On appeal of the trial court‟s decision here, we are faced with two appellate standards of review. With regard to the trial court‟s denial of Trotter‟s motion to suppress, our review is somewhat similar to that used upon review of a claim of insufficient evidence; we do not reweigh the evidence, and we consider conflicting evidence most favorable to the trial court‟s ruling. Crabtree v. State, 762 N.E.2d 241, 244 (Ind. Ct. App. 2002). However, unlike other sufficiency matters, we must also consider the uncontested evidence most favorable to the defendant. J.B. v. State, 868 N.E.2d 1197, 1200 (Ind. Ct. App. 2007), trans. denied. With regard to the constitutionality of the warrantless entry, because the State bore the burden of proof on that issue, the State appeals a negative judgment and must show that the trial court‟s determination was contrary to law. State v. Holley, 899 N.E.2d 31, 33 (Ind. Ct. App. 2008), trans. denied. We will reverse the trial court‟s decision only when the evidence is without conflict and all reasonable inferences lead to a conclusion opposite that of the trial court. Id.

Before we reach the trial court‟s ultimate determination that the evidence is admissible, we

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The fundamental purpose of the Fourth Amendment to the United States Constitution is to protect the legitimate expectations of privacy that citizens possess in their persons, their homes, and their belongings. Taylor v. State, 842 N.E.2d 327, 330 (Ind. 2006) (citing Ybarra v. Illinois, 444 U.S. 85, 91 (1979)). The principal protection against unnecessary intrusions into private dwellings is the warrant requirement imposed by the Fourth Amendment and, therefore, searches and seizures inside a home without a warrant are presumptively unreasonable. Alspach v. State, 755 N.E.2d 209, 212 (Ind. Ct. App. 2001), trans. denied.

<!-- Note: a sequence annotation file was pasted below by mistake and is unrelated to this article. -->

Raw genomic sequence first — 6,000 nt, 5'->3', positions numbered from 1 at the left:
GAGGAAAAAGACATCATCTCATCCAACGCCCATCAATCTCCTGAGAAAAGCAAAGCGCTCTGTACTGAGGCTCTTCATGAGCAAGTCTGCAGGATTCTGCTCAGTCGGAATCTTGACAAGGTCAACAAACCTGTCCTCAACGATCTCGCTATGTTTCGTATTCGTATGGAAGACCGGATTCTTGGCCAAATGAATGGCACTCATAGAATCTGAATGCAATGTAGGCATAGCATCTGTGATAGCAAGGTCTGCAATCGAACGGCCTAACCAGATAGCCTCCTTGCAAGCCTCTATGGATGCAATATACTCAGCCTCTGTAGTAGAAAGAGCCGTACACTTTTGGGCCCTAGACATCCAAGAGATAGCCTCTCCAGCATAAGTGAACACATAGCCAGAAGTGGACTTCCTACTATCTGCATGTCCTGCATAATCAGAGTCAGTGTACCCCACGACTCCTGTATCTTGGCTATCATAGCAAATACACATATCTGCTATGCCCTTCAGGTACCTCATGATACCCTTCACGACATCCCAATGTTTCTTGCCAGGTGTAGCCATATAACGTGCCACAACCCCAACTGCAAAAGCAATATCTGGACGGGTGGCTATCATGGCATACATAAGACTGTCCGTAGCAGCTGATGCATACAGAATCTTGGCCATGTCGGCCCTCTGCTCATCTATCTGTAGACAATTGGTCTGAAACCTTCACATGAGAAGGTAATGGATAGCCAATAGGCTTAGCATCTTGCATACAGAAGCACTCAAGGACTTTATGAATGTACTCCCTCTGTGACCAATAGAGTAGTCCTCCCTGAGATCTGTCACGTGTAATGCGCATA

The State bears the burden of proving that a warrantless search falls within an exception to the warrant requirement. Taylor, 842 N.E.2d at 330. Whether a particular warrantless search violates the guarantees of the Fourth Amendment depends on the facts and circumstances of each case. Rush v. State, 881 N.E.2d 46, 50 (Ind. Ct. App. 2008).

The existence of exigent circumstances falls within an exception to the warrant requirement. Holder v. State, 847 N.E.2d 930, 936 (Ind. 2006). In other words, the warrant requirement becomes inapplicable when the „“exigencies of the situation‟ make the needs of law enforcement so compelling that the warrantless search is objectively reasonable under the Fourth Amendment.” Id. at 936-37 (quoting Mincey v. Arizona, 437 U.S. 385, 393-94 (1978)). Under the exigent circumstances exception, police may enter a residence without a